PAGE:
JBS USA disputes allegations of discrimination at beef plant in Greeley, Colo. | TheFencePost.com

JBS USA disputes allegations of discrimination at beef plant in Greeley, Colo.

JBS USA disputes the allegations of discrimination laid out in a civil suit filed on Tuesday in the U.S. District Court in Denver, a spokesman said Wednesday.
Tribune file photo

JBS USA disputes the allegations of discrimination laid out in a civil suit filed on Aug. 21 in the U.S. District Court in Denver, a spokesman said Wednesday.

“(We) will fully defend our interests,” Cameron Bruett, a corporate affairs spokesman for JBS, wrote in a Aug. 22 statement to The (Greeley) Tribune. “We enjoy a diverse workforce of cultures from around the world and work hard to provide an inclusive environment of opportunity for all of our team members.”

A civil rights attorney has filed a civil lawsuit against JBS USA in Greeley, Colo., and officials at the beef plant in Greeley claiming company officials discriminated against a former human resources supervisor on religious grounds.

Eudoxie “Dunia” Dickey, on behalf of 37-year-old Kacem Andalib, filed the lawsuit in U.S. District court in Denver against JBS USA; Anthony Rickoff, human resources manager for the JBS Greeley beef plant; and Rigo Mendiola, director of human resources for the plant. The suit alleges Rickoff said Andalib was to blame for any problems the company might experience as the result of the “recently enacted Muslim Ban.”

“Rickoff outrageously accused (Andalib) that, ‘It’s all your fault, you freaking terrorists!’” court filings read. “Suggesting that (Andalib), a U.S. citizen, and his fellow co-workers were terrorists merely by virtue of his and their perceived or actual religion, race, color, ethnicity, ancestry, alienage and/or national origin.”

The filing notes Rickoff is a non-Muslim, white man. When Andalib approached Mendiola about the statement, Mendiola informed Rickoff of the complaint and failed to take any corrective or disciplinary actions, according to the lawsuit. Mendiola then promoted Rickoff in summer 2017, making him Andalib’s direct supervisor. According to the suit, Rickoff then began a campaign of retaliation.

Andalib applied for the human resources manager position in early May 2017. Andalib was first hired at the JBS beef plant in Greeley in October 2014, after working in the meat production industry. According to Dickey, Andalib came to the United States when he was 19 and attended Prairie View A&M University in Texas, where he graduated with a 4.0 grade point average.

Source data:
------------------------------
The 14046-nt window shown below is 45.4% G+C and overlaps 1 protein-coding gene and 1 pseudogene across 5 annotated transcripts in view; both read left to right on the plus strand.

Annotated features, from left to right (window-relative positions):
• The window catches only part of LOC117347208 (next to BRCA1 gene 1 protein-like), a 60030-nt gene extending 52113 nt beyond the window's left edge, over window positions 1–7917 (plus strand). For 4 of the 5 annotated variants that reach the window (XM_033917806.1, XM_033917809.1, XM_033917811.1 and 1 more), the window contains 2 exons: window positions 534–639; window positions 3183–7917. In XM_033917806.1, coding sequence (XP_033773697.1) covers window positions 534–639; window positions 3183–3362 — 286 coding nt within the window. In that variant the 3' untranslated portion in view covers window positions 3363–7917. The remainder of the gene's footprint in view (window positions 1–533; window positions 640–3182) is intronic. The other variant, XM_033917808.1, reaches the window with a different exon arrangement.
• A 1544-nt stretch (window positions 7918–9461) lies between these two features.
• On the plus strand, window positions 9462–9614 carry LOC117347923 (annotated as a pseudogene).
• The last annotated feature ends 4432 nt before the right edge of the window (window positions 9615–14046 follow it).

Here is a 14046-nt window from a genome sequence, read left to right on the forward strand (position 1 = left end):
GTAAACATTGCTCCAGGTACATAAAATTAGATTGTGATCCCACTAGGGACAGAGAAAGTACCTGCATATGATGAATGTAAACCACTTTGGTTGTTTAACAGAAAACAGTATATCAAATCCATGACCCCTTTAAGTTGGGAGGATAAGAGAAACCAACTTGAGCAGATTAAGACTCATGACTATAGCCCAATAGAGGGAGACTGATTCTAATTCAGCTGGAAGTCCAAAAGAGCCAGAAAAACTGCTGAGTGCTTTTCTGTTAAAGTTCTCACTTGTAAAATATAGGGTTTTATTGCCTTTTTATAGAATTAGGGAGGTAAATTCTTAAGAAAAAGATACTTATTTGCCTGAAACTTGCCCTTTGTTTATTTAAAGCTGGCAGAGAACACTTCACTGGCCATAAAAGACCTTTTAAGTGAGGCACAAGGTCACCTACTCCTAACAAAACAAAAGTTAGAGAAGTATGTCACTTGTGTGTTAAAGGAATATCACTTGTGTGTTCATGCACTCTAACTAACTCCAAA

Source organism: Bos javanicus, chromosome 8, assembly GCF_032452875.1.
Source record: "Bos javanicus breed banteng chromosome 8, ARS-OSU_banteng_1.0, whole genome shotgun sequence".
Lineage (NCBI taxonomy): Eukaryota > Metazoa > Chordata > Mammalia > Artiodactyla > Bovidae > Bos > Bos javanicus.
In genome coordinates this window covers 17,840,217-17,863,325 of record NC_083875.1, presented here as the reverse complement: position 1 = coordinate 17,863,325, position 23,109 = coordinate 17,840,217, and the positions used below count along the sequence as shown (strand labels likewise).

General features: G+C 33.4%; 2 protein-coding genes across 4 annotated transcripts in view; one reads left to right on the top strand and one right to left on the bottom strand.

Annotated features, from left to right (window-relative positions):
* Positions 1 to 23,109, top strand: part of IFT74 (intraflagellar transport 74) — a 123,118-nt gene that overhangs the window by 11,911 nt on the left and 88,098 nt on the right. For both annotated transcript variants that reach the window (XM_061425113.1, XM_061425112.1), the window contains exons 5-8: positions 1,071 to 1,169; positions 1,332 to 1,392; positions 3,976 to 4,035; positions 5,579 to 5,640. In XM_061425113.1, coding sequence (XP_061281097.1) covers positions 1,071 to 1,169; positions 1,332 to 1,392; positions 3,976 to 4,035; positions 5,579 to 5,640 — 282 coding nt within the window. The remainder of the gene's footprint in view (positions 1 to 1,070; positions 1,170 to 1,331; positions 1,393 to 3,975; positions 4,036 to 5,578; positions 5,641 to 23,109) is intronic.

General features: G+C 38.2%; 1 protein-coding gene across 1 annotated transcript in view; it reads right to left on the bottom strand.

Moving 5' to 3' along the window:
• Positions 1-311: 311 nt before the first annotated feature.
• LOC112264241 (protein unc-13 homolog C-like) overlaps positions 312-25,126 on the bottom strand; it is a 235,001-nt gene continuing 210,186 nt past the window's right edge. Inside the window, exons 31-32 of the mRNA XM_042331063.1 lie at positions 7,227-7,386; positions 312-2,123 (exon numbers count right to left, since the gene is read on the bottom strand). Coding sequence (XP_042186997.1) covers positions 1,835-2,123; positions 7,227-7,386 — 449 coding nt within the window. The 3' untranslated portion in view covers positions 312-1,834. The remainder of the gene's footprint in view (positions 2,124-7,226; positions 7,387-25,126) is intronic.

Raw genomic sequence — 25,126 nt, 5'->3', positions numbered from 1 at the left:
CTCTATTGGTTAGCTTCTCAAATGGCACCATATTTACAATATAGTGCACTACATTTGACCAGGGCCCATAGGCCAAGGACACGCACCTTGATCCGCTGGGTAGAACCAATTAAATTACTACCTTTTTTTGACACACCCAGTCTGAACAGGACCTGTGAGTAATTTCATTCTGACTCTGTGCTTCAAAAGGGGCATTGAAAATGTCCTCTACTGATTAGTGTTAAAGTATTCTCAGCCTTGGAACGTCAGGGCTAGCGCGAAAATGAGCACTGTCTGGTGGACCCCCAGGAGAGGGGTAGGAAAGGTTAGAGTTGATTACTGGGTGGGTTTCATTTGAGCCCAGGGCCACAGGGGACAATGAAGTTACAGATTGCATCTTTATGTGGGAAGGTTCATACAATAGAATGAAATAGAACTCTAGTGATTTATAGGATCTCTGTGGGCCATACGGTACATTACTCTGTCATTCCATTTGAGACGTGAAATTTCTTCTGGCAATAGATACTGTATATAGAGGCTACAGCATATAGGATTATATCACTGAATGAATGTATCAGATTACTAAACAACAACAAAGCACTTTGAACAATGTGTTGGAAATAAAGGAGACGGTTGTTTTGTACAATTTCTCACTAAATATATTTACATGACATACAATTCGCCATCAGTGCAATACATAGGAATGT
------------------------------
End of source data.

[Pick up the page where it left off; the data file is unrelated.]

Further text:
Employees at the beef plant in Greeley speak about 36 languages, according to court documents. Dickey said Andalib is fluent in five languages: English, French, Spanish, Arabic and Moroccan. According to the filing, Rickoff, who was hired in early 2017, is fluent only in English.

Andalib eventually made a formal complaint about Rickoff’s retaliatory efforts to Mendiola, who forwarded the complaint to corporate. Aside from an interview with corporate, the filing reads, officials “failed to meaningfully investigate, discipline or take any corrective action whatsoever.”

Mendiola, a non-Muslim, Latino man, proceeded to treat Andalib less favorably than his colleagues in human resources, who were primarily non-Muslim, white and Latino, according to the suit. Mendiola denied Andalib’s requests for a work laptop, trainings and the company’s human resources software, filings read, while granting similar requests to non-Muslim, non-Arab and non-Moroccan employees.

In the spring, Rickoff terminated a Muslim employee of Somali origin, documents read. When Andalib asked why, he claims Rickoff responded, “I’m doing my share of making America great again!”

In April, Mendiola and Rickoff separately ordered Andalib to conduct an investigation with a Burmese employee in the fabrication office, the filling reads. Rickoff asked Andalib to leave the office without providing a reason, according to documents, then Rickoff left with two union representatives and the Burmese employee. The Burmese employee then closed the door and approached Andalib.

“(The Burmese employee) came back running to (Andalib) and saying, ‘Bai (‘Brother’ in Burmese) I scared, Bai I scared,’ in an agitated manner because he was a Rohingya minority and was terrified that if he lost his job he would be deported to Burma, where violent ethnic cleansing against members of his family and other Rohingya was then occurring,” according to the filing.

Andalib claims Rickoff then falsely accused Andalib of closing and refusing to open the door and of yelling at Rickoff about the incident. The filing claims Rickoff’s falsified version of events were used to get Andalib fired. Andalib went on to file a claim for Unemployment Insurance benefits. A deputy for the Colorado Department of Labor concluded Andalib was the target of false accusations. JBS officials had the deputy’s decision reversed on appeal, without any notice to Andalib while he was visiting his sick mother in Morrocco, according to the filing. The Colorado Department of Labor and the Employment’s Industrial Claims Appeals Office is reviewing the reversal.

“Effectively, defendants allowed discrimination and retaliation against Muslims, Arabs and Berbers and employees of Moroccan, Somali or other African national origin to grow and fester in the heart of the very highest levels of its very own Human Resources department,” according to the filing.

“These false accusations are inconsistent with our culture and do not reflect the values of the company or the employees cited in the suit,” Bruett said. ❖

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